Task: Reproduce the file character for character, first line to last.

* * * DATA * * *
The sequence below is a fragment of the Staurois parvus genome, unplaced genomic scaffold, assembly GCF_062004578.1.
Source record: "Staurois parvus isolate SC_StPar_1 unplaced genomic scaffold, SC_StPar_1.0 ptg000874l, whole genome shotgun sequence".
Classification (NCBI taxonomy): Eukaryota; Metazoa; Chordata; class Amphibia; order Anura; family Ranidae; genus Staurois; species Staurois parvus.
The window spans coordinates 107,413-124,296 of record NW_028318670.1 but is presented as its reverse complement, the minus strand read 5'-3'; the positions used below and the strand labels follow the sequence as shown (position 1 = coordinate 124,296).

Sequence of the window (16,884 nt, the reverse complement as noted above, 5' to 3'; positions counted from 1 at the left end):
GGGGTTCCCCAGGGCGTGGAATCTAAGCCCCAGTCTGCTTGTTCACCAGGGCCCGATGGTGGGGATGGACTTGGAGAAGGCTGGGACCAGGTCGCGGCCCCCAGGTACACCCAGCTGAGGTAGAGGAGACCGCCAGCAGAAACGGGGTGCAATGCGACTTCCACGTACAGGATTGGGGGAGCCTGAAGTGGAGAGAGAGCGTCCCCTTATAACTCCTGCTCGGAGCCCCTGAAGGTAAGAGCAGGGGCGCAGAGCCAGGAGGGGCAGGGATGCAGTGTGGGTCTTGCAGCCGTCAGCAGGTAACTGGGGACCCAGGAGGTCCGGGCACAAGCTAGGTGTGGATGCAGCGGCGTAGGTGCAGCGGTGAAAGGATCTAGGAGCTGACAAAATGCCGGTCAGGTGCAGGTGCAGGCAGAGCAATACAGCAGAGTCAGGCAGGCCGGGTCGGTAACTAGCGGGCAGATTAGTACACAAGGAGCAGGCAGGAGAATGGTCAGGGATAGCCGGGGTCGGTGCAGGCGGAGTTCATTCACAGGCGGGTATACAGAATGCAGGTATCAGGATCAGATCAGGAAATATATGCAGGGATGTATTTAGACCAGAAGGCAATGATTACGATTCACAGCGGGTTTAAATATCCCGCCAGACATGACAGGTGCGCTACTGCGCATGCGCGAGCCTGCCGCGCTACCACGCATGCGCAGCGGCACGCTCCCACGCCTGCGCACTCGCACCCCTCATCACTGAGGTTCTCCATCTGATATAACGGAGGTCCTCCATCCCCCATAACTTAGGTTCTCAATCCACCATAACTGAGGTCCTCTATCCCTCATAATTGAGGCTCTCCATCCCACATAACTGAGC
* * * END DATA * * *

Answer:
The sequence below is a fragment of the Staurois parvus genome, unplaced genomic scaffold, assembly GCF_062004578.1.
Source record: "Staurois parvus isolate SC_StPar_1 unplaced genomic scaffold, SC_StPar_1.0 ptg000874l, whole genome shotgun sequence".
Classification (NCBI taxonomy): Eukaryota; Metazoa; Chordata; class Amphibia; order Anura; family Ranidae; genus Staurois; species Staurois parvus.
The window spans coordinates 107,413-124,296 of record NW_028318670.1 but is presented as its reverse complement, the minus strand read 5'-3'; the positions used below and the strand labels follow the sequence as shown (position 1 = coordinate 124,296).

Sequence of the window (16,884 nt, the reverse complement as noted above, 5' to 3'; positions counted from 1 at the left end):
GGGGTTCCCCAGGGCGTGGAATCTAAGCCCCAGTCTGCTTGTTCACCAGGGCCCGATGGTGGGGATGGACTTGGAGAAGGCTGGGACCAGGTCGCGGCCCCCAGGTACACCCAGCTGAGGTAGAGGAGACCGCCAGCAGAAACGGGGTGCAATGCGACTTCCACGTACAGGATTGGGGGAGCCTGAAGTGGAGAGAGAGCGTCCCCTTATAACTCCTGCTCGGAGCCCCTGAAGGTAAGAGCAGGGGCGCAGAGCCAGGAGGGGCAGGGATGCAGTGTGGGTCTTGCAGCCGTCAGCAGGTAACTGGGGACCCAGGAGGTCCGGGCACAAGCTAGGTGTGGATGCAGCGGCGTAGGTGCAGCGGTGAAAGGATCTAGGAGCTGACAAAATGCCGGTCAGGTGCAGGTGCAGGCAGAGCAATACAGCAGAGTCAGGCAGGCCGGGTCGGTAACTAGCGGGCAGATTAGTACACAAGGAGCAGGCAGGAGAATGGTCAGGGATAGCCGGGGTCGGTGCAGGCGGAGTTCATTCACAGGCGGGTATACAGAATGCAGGTATCAGGATCAGATCAGGAAATATATGCAGGGATGTATTTAGACCAGAAGGCAATGATTACGATTCACAGCGGGTTTAAATATCCCGCCAGACATGACAGGTGCGCTACTGCGCATGCGCGAGCCTGCCGCGCTACCACGCATGCGCAGCGGCACGCTCCCACGCCTGCGCACTCGCACCCCTCATCACTGAGGTTCTCCATCTGATATAACGGAGGTCCTCCATCCCCCATAACTTAGGTTCTCAATCCACCATAACTGAGGTCCTCTATCCCTCATAATTGAGGCTCTCCATCCCACATAACTGAGC